Games: Don't junk it ... use it: How to sell your house and store your pencils

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Indy Lifestyle Online
Children, I have deduced from visits to the homes of some of my more procreative colleagues, are untidy things that tend to leave large numbers of pencils, crayons and felt-tip pens lying around table, floors and anywhere else they are allowed to smear their grubby little hands on. Here is a neat solution to the problem.

All you need is a sharp knife or scissors, and an estate agent's sign. The latter may be procured by the simple expedient of selling your house. (If desperate, you may even forget to pack the crayons when you move, or leave the children behind without a forwarding address.) When the house is sold, you will find yourself in possession of a sturdy "For Sale" board thrown away in delight by the estate agent.

You will see that it is made like cardboard, but of cavity-insulated plastic, with channels running across the board. Cut a strip about 2cm wide, and as long as you like, down the board, with the channels running across the width. Using a thin-bladed pair of scissors or a sharp knife, cut through alternate corrugations. This makes each channel big enough to accommodate a pencil or ball-point pen. For marker pens, or your piston- filling Montblanc hand-crafted 18-carat gold nib with platinum inlay Solitaire solid gold fountain pen (large), you will need to cut through more corrugations.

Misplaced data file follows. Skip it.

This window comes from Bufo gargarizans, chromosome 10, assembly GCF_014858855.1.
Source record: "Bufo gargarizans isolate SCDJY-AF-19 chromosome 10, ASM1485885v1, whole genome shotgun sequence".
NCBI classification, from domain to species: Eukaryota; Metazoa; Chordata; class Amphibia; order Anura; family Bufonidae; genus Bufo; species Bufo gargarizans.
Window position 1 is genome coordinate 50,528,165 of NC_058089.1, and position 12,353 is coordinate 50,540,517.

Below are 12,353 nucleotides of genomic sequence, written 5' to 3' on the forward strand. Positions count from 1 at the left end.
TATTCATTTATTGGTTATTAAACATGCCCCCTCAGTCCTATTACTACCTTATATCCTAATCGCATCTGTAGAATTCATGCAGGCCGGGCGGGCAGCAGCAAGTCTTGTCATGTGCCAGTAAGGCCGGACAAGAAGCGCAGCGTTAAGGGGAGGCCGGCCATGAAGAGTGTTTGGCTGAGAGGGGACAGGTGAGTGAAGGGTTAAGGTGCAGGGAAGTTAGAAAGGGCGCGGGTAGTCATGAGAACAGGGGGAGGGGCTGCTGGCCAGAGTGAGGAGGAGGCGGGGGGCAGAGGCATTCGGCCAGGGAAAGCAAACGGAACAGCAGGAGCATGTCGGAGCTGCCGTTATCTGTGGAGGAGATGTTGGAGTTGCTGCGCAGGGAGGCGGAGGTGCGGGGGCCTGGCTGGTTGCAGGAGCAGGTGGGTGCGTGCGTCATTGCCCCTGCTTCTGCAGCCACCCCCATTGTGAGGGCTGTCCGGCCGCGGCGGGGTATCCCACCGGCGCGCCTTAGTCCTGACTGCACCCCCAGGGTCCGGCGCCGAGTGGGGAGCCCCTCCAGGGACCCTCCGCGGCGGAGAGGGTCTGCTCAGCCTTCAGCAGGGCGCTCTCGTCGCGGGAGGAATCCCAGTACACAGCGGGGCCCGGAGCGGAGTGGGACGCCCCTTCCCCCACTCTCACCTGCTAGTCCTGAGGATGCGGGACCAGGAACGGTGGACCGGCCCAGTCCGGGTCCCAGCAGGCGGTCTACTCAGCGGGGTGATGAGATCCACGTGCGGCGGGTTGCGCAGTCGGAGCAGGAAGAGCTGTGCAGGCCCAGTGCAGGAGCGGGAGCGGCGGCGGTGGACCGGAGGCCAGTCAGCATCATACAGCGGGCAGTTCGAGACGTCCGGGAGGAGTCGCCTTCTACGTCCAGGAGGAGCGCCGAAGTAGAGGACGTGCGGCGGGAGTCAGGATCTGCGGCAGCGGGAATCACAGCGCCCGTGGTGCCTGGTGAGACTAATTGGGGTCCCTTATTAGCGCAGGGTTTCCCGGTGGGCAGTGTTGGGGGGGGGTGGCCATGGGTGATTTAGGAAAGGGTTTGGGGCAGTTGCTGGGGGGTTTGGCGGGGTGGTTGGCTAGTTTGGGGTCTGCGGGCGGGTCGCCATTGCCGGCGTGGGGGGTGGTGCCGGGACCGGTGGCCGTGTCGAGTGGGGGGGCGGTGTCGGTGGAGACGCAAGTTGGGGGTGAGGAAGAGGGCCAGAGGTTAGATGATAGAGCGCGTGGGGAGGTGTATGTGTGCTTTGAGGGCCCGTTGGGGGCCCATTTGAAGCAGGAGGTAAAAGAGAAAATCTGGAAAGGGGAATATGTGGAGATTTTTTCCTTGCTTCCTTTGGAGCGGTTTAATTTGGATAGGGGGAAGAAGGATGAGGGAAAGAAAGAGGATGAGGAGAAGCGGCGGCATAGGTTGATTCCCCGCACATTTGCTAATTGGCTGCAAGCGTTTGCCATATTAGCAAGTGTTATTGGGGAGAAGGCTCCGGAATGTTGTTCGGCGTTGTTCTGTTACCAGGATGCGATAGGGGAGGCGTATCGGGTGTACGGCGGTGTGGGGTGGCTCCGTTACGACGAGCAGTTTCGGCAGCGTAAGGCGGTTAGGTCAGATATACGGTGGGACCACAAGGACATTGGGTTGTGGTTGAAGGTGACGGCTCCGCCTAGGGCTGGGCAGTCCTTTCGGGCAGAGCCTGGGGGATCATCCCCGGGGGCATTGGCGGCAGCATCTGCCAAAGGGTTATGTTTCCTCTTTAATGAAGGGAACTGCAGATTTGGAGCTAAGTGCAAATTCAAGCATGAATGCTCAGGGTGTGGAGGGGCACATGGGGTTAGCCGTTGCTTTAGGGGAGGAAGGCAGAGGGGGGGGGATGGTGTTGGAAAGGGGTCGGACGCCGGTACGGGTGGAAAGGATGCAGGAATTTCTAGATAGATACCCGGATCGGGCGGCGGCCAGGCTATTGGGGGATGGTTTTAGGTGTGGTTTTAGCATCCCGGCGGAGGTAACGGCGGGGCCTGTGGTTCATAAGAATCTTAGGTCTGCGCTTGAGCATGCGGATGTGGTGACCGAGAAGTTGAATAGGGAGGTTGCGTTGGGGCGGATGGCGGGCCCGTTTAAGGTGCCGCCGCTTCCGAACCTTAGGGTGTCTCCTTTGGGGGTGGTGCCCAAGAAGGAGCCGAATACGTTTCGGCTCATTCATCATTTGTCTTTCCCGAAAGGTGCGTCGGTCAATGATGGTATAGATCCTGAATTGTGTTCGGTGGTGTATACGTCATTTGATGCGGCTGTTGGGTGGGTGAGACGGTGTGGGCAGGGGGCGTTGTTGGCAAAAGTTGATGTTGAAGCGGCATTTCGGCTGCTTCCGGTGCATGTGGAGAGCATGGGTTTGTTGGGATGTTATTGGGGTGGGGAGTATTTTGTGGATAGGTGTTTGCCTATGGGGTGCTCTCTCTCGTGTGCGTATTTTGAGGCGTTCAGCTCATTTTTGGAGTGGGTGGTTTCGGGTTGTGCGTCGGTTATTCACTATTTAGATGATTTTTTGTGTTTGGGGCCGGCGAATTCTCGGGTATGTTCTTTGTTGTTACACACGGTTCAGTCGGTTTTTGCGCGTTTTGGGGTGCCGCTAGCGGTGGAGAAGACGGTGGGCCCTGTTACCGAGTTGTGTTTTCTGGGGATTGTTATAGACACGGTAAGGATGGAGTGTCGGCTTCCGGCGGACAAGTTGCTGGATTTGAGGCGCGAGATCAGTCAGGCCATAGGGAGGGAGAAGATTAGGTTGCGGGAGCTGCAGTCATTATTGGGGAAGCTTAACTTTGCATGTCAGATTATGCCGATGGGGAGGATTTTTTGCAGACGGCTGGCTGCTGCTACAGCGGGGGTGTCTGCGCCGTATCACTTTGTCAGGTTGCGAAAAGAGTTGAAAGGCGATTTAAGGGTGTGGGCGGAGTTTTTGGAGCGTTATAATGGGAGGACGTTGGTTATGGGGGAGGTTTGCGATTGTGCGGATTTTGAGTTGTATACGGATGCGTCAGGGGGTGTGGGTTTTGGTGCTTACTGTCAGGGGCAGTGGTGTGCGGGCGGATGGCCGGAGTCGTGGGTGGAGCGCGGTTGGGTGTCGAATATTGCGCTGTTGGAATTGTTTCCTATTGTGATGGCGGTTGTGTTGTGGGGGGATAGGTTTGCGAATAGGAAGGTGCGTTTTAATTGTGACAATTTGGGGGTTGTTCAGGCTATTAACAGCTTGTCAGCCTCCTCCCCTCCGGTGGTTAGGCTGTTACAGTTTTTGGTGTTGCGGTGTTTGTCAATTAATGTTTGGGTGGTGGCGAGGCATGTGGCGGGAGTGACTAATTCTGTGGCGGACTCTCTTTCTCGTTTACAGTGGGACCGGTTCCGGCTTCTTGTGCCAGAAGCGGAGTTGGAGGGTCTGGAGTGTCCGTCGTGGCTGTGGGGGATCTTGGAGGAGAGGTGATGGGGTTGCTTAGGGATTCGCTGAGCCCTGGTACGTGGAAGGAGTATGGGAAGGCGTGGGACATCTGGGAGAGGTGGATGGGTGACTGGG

Slip a piece of string - from your collection saved from the handles of upmarket shopping bags - through the top channel, and hang the pencil collection above your desk just out of the children's reach.

Note that estate agents' boards are generally supplied and owned by contractors, so you should not dismantle any that have not clearly been discarded. When you have acquired and dismantled one, however, do remember also to save the plastic nuts and bolts that held it together. They are very useful in notebooks to hold punched papers, or for fast repairs to bag handles.

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